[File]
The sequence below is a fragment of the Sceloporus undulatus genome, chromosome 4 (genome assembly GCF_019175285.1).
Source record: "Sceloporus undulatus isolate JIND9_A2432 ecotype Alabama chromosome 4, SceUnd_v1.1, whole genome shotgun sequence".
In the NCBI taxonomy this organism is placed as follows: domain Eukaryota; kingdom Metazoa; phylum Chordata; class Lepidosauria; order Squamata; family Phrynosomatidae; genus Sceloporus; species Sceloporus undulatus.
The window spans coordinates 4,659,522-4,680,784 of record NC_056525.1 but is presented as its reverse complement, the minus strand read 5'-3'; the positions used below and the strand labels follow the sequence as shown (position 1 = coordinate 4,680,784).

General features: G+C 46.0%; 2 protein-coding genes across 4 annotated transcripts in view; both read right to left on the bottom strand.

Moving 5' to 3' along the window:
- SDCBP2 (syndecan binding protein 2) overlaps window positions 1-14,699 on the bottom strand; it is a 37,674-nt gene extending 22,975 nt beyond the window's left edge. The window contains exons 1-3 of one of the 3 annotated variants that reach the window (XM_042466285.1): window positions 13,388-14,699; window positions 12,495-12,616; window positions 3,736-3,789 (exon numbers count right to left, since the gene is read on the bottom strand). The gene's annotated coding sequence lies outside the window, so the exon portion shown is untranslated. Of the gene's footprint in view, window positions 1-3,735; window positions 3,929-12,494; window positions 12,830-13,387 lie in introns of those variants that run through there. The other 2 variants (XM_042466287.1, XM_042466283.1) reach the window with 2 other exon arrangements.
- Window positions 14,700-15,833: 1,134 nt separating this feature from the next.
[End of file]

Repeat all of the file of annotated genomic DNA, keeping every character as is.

The sequence below is a fragment of the Sceloporus undulatus genome, chromosome 4 (genome assembly GCF_019175285.1).
Source record: "Sceloporus undulatus isolate JIND9_A2432 ecotype Alabama chromosome 4, SceUnd_v1.1, whole genome shotgun sequence".
In the NCBI taxonomy this organism is placed as follows: domain Eukaryota; kingdom Metazoa; phylum Chordata; class Lepidosauria; order Squamata; family Phrynosomatidae; genus Sceloporus; species Sceloporus undulatus.
The window spans coordinates 4,659,522-4,680,784 of record NC_056525.1 but is presented as its reverse complement, the minus strand read 5'-3'; the positions used below and the strand labels follow the sequence as shown (position 1 = coordinate 4,680,784).

General features: G+C 46.0%; 2 protein-coding genes across 4 annotated transcripts in view; both read right to left on the bottom strand.

Moving 5' to 3' along the window:
- SDCBP2 (syndecan binding protein 2) overlaps window positions 1-14,699 on the bottom strand; it is a 37,674-nt gene extending 22,975 nt beyond the window's left edge. The window contains exons 1-3 of one of the 3 annotated variants that reach the window (XM_042466285.1): window positions 13,388-14,699; window positions 12,495-12,616; window positions 3,736-3,789 (exon numbers count right to left, since the gene is read on the bottom strand). The gene's annotated coding sequence lies outside the window, so the exon portion shown is untranslated. Of the gene's footprint in view, window positions 1-3,735; window positions 3,929-12,494; window positions 12,830-13,387 lie in introns of those variants that run through there. The other 2 variants (XM_042466287.1, XM_042466283.1) reach the window with 2 other exon arrangements.
- Window positions 14,700-15,833: 1,134 nt separating this feature from the next.